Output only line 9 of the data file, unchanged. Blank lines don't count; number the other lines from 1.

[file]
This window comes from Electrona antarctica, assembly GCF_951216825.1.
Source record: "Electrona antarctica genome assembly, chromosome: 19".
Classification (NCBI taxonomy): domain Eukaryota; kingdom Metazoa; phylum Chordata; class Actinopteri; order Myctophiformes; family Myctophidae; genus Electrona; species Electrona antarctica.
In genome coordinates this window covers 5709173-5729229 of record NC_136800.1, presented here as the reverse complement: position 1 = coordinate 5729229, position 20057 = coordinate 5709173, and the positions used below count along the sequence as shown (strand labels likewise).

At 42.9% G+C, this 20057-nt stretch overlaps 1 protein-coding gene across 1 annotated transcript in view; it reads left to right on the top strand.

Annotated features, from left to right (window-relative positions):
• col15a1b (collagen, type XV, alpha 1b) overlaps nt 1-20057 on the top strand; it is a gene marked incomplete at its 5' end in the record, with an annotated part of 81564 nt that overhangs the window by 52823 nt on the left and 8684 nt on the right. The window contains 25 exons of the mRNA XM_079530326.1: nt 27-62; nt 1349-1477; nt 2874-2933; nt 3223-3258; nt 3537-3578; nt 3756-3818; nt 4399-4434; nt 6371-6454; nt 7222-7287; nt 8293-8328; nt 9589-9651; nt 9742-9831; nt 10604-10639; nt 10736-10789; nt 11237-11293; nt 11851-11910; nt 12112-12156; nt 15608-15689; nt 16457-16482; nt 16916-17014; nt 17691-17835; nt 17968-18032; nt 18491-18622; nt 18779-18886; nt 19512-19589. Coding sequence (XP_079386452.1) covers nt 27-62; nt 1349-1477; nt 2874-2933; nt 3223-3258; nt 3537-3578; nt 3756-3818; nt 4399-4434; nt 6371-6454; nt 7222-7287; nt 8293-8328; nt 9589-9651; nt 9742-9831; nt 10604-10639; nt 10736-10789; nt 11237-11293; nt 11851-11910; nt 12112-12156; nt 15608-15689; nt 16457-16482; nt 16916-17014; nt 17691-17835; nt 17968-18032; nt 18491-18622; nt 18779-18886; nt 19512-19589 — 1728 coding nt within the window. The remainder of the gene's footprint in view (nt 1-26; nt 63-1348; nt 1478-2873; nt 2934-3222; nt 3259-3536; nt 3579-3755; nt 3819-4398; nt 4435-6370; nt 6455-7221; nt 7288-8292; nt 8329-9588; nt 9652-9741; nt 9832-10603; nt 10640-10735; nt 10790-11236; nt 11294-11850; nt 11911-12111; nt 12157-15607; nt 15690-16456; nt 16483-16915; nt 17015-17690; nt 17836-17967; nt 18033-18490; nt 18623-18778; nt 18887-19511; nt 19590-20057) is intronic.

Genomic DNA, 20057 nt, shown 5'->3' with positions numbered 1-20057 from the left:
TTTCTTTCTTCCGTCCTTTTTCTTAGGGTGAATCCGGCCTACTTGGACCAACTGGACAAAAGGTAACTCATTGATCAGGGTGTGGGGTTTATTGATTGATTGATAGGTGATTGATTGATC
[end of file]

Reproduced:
TTTCTTTCTTCCGTCCTTTTTCTTAGGGTGAATCCGGCCTACTTGGACCAACTGGACAAAAGGTAACTCATTGATCAGGGTGTGGGGTTTATTGATTGATTGATAGGTGATTGATTGATC